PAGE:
I wear your granddad’s clothes, I look incredible: Avoiding undergarments and 6 other advanced thrifting methods

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A version of this post originally appeared on Offbeat Families.

One of my very favorite Ebay finds -- this amazing dress was only $9. And yes, that's my not-so-subtle camera remote you see there.
I’ll go ahead and admit it: I love a good bargain.

I think most people do, but I take it a step further. I scour the internet for Ebay stores and vintage shops that have great clothing at decent (we’re talking $12.99 or less, minus shipping) prices. I love Internet window shopping, but there’s no way I’m going to pay anything over $15 for a piece of clothing unless it’s really fucking awesome and unique, or I have somewhere fancy to be.

Enter: thrift stores, otherwise known as my home away from home.

If you’re not sure where your local shops are, ThriftShopper might be your new best friend. Since I’m something of a seasoned pro (I’d say at this point, around 85% of my clothing was thrifted), here are a few tricks of the trade that I’ve picked up:

1. Be mindful of your body

It’s never a good idea to go into thrifty shopping without knowing your size and measurements — this is especially important if you’re shopping vintage or online. I would be mortified if I admitted to you how many items of clothing I spent money on assuming they’d fit because they all were sized “S”, only to discover that not all smalls are created equal. I found that it’s quite helpful to take a friend/partner/spouse along — someone who has known you for a while, and can help you figure out what might and might not work.

2. Have a developed sense of personal style

This doesn’t mean you have to be a thrifty fashionista, but going into a thrift store without any idea what kind of clothing you like or what is flattering on your figure is a major mistake. If you’re not into bold prints and crazy patterns, don’t buy them on a whim — stick with what you like. However, if you are trying to change up your style a little and have extra cash to spend, thrift stores could be a great and inexpensive way to test new looks before committing to higher dollar items.

3. Be thorough in your searching

Pay attention to what you’re buying! It sucks to snag a dress that’s super cute and perfect for summer, only to discover that there’s a huge stain on the back that you didn’t notice the first time. For every one awesome person who donates his or her clothing while it’s still in good shape, there are ten that toss every item that has a hole or some kind of damage in the “to donate” pile. Most of these can be fixed, if you’re inclined to do so. If not, make sure you review each item before buying, as many thrift stores have a zero return policy.

Another great find: these sweaters and skirt were $7 combined, and now I have two different outfits -- not to mention the various items the sweaters can be worn with besides this skirt. WIN!

4. Don’t buy stuff just because it’s cheap

It is SO incredibly tempting to waltz into a thrift store and drop $30 because it gets you 20 items — and yes, you can totally get 20 items for $30 at just about any thrift store. Whether or not these are GOOD items is an entirely different question. Sure, that faded green shirt with vague armpit stains was cute back in the day, but now? There’s no way you’re ever going to put that on your body, so don’t buy it in the first place. Just remember: it’s ok if you spend forty minutes in a store and leave with nothing — there’s always new stuff coming next week.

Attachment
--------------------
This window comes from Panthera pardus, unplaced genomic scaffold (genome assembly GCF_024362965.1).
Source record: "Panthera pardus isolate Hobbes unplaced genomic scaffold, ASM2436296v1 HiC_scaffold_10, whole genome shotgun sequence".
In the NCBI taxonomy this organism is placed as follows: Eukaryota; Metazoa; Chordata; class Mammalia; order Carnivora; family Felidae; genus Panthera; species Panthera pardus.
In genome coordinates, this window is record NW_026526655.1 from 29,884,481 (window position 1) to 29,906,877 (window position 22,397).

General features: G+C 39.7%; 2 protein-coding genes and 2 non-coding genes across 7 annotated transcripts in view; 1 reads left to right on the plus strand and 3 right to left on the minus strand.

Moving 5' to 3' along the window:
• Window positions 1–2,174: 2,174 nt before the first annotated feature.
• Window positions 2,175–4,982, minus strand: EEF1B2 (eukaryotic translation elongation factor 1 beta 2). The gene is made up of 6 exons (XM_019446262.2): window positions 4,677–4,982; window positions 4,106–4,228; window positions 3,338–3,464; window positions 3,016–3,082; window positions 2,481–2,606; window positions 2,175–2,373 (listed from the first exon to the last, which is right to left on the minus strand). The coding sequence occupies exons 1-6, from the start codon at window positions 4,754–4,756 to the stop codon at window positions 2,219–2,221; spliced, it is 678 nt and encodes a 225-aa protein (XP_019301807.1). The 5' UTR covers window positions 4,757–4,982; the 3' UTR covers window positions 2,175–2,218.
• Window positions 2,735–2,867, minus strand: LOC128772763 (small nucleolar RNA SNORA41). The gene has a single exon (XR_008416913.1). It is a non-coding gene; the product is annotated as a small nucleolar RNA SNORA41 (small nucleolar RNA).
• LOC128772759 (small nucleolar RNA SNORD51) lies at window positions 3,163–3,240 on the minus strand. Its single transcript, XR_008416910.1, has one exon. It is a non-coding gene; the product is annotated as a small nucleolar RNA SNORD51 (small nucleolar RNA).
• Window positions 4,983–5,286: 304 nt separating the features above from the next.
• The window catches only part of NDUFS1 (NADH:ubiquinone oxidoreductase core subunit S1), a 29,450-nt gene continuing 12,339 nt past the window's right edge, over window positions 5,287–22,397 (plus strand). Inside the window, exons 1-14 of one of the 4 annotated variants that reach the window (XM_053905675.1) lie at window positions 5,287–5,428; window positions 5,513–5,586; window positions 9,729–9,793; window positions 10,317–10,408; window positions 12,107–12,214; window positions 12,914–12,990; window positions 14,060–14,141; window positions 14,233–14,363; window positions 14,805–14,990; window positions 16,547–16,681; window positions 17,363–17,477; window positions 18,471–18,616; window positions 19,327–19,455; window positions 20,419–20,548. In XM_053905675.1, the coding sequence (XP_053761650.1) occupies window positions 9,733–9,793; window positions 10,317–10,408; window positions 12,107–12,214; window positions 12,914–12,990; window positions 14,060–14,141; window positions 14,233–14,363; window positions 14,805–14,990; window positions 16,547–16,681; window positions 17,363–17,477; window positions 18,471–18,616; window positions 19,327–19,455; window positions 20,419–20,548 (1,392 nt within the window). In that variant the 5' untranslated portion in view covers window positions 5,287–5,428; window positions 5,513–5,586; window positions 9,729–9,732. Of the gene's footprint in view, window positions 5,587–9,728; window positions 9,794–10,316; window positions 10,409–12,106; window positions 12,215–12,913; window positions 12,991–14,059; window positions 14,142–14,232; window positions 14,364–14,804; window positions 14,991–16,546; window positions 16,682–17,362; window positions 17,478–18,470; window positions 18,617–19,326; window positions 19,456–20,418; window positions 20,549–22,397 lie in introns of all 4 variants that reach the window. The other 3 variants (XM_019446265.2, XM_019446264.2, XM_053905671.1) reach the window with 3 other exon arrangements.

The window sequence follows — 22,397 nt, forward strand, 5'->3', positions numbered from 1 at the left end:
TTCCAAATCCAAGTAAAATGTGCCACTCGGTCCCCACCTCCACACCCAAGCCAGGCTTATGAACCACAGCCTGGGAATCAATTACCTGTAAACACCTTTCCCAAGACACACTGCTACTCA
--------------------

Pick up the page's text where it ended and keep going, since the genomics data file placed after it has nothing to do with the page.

5. Either have a plan, or don’t have one at all

Within the group of people I know who love thrifting, there are two camps: those who plan what kind of items they’re looking for ahead of time and will leave if they don’t find them, and those who go in without any clue what they’re going to leave with. I almost always fall into the latter camp — I’ve found I feel a lot better about my thrifting adventures if I don’t have pressure to find the perfect black shirt, or pick up a pair of teal shoes from the ’80s. Since you can’t predict what will and won’t be there ahead of time, if you’re not the type of person who typically plans shopping excursions out, definitely don’t turn into one while at a thrift store.

6. What not to get: professional and personal attire

There are two types of clothing that I wouldn’t recommend getting from a thrift store unless it’s a really nice one: any type of undergarment, and anything you’d need to wear to a professional meeting — if your job is more traditional. When not editing Offbeat Mama, I photograph weddings for a living, so luckily I can wear pretty much whatever I damn well please.

I’ve never seen quality professional attire at any thrift shop — occasionally there’s a nice jacket or pair of pants, but those are few and far between. If you can get by with regular nice clothing for the most part, I’d save up and spend a few dollars on the occasional fancy item elsewhere. And while I’ve never done it, just the idea of buying someone’s used underwear or bras from a thrift shop totally gives me the hibbie jibbies — I think some items are worth the extra $5 or $10 you’d have to spend at Target or something like that.

7. If you don’t try it on, be prepared for it to look weird